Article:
Description

When Psychology Professor Pamela Barnes discovers her department's star researcher strangled to death in the computer lab, she's determined to find out who did it.  Will an accidental recording of the murder allow Pamela to use her expertise in acoustics to identify the killer?  A unique cozy mystery--set in the world of academia and high-stakes research--full of excitement, humor, and romance. 



The Story Behind This Book
Pamela Barnes, the amateur sleuth in this first book of a series of cozy mysteries, solves crimes with her knowledge of sound--that is, acoustic technology. I've always been interested in sounds--particularly human vocal sounds--and I'm intrigued by ways that investigators (professionals as well as amateurs) can use sound to identify criminals and solve crimes. In "Sounds of Murder," Pamela finds a recording that is accidentally made during the course of a strangulation--and she uses it to track down a rather clever killer.


Praise and Reviews

4.0 out of 5 stars Great debut cozy, bodes well for a 2nd in the series, July 30, 2010
By  Betty Gelean (Smithers, BC) - 
This review is from: Sounds of Murder (Paperback)
Patricia Rockwell is an academic with an extensive portfolio of publications, journal articles, textbooks and presentations. She holds a doctorate in Communications. This is her first book of fiction. With her solid and prolific background in academics, it would be easy to think the transition to fiction might be a bit weighty, or overly academic. This is absolutely not true of Dr. Rockwell. She has written a cozy novel in an untapped area of the study of sound waves that is very definitely readable. I chose to review this book because I'm fascinated by all kinds of science, and love cozy mysteries. I was not disappointed.

"Sounds of Murder" does take place in a university, and sprinkled throughout, the politics of a university come dashing through. But this is a murder mystery set in a faculty dealing with communications. As in all cozy mysteries, there are several interwoven characterizations. Anyone who has gone to, or worked in, a college or university will appreciate the diverse personalities they find there.

Our heroine, Pamela Barnes, specializes in Acoustics, the study of sound waves, voice patterns, and basically anything to do with sound. She teaches this at a graduate school in the university. On this night, she has a three-hour class and has just made sure that her student assistant, Kent, has locked the Communications Lab before they go to class, since the school is usually empty at this time of the evening and there is a great deal of very expensive equipment in there.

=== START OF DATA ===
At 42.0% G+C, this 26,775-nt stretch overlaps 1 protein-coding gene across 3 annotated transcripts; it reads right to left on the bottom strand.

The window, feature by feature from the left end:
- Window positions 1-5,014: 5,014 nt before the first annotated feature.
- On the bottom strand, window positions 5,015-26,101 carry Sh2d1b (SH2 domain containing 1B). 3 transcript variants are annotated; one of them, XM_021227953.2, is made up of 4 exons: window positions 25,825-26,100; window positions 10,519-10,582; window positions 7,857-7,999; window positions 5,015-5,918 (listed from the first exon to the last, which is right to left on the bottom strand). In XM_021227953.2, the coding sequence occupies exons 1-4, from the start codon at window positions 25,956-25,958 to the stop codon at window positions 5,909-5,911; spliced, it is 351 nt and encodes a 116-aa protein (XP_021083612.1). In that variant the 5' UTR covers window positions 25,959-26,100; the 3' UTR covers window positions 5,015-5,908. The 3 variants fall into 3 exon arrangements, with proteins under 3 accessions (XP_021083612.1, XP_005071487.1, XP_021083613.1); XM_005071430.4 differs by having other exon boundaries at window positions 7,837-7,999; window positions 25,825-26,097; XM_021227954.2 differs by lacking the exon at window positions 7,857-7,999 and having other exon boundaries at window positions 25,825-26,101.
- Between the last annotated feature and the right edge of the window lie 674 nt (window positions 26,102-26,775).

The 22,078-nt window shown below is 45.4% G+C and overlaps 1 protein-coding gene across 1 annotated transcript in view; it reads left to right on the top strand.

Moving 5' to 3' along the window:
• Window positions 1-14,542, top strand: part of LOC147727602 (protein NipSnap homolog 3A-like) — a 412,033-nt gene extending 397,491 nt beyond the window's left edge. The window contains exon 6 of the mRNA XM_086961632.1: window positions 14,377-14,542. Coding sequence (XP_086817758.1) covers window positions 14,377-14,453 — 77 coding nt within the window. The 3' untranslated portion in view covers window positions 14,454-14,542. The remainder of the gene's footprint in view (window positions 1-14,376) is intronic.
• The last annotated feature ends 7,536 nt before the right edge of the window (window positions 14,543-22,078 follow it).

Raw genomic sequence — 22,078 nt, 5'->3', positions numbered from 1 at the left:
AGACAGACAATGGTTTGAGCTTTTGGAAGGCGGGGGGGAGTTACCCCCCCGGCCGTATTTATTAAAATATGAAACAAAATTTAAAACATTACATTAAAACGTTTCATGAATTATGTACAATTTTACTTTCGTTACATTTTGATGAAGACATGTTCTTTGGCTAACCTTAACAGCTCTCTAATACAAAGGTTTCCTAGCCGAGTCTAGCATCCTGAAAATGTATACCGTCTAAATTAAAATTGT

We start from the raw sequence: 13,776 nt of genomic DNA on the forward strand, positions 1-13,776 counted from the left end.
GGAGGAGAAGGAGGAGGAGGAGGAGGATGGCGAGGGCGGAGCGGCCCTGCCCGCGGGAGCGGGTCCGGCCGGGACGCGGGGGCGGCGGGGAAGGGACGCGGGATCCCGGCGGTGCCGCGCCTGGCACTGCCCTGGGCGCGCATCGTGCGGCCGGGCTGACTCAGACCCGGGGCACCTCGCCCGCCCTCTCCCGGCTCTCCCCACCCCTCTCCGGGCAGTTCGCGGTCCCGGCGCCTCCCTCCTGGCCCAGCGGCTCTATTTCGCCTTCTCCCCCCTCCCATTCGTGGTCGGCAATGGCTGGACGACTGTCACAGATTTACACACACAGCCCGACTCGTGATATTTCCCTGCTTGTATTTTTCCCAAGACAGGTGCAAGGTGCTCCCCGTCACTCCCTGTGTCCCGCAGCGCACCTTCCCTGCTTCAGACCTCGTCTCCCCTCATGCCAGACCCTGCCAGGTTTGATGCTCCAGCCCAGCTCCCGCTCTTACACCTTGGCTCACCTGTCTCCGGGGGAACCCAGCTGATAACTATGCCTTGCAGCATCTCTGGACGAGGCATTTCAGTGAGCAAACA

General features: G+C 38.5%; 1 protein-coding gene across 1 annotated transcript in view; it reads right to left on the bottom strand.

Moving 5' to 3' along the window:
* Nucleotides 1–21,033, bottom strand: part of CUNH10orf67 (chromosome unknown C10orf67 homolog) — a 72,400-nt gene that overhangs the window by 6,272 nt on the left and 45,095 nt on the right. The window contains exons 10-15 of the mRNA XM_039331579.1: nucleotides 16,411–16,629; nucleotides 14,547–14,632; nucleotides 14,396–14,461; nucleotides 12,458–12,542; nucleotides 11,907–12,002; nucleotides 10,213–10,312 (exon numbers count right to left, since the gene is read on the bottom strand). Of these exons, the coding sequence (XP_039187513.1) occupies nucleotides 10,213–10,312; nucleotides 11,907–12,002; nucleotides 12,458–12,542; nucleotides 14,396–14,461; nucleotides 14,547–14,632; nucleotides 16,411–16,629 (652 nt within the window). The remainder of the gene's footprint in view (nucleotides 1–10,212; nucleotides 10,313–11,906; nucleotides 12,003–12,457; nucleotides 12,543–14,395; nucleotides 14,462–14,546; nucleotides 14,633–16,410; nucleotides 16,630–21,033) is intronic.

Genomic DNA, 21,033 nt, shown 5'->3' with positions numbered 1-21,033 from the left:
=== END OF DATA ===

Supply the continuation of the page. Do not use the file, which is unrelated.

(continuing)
The author's characters range from meek to extreme behaviour. Dr. Charlotte Clark is one of the latter and very quickly the story takes off with a terrible argument between Dr. Clark and the Head of the Department, Mitchell Marks. Pamela has just come into the front of the main office to get her mail and the strength of the argument is coming right through the Head's office door. She can hear it, although she can't hear the words, When she hears Charlotte getting louder as she approaches the door, she hurries out of the office and into class.

On leaving at the end of the evening, Kent is sent to double-check that the door to the lab is locked. Next thing she hears is Kent running and calling her to come to the lab, he has found the door wide open and a body slumped at one of the special computers. Now our story is really underway as police arrive and question them both together and separately, only with a brief pause for Pamela to call her husband Rocky to let him know she would be late.

From this point on, the action begins to build, everybody seems to have a motive of some type, but as well, we are witness to all Pamela's thought processes, which I found to be unique and fascinating. Her mind goes over and over but jumps to inane things in between just as a person who has met with trauma would do. Here I began to have the feeling of being inside her head, a remarkable piece of storytelling. This happens a few times as the investigation moves along, but the reader almost always knows what Pamela herself is thinking. Though this may be anticipated to be monotonous, in reality it most certainly is not; there is even some humor to be found in this method. One thing she is thinking is that she may well be the only person available with the expertise to possibly solve this case or at the very least present compelling evidence, because she has a small sound byte on a CD that she knows she is the most likely to be able to analyze it.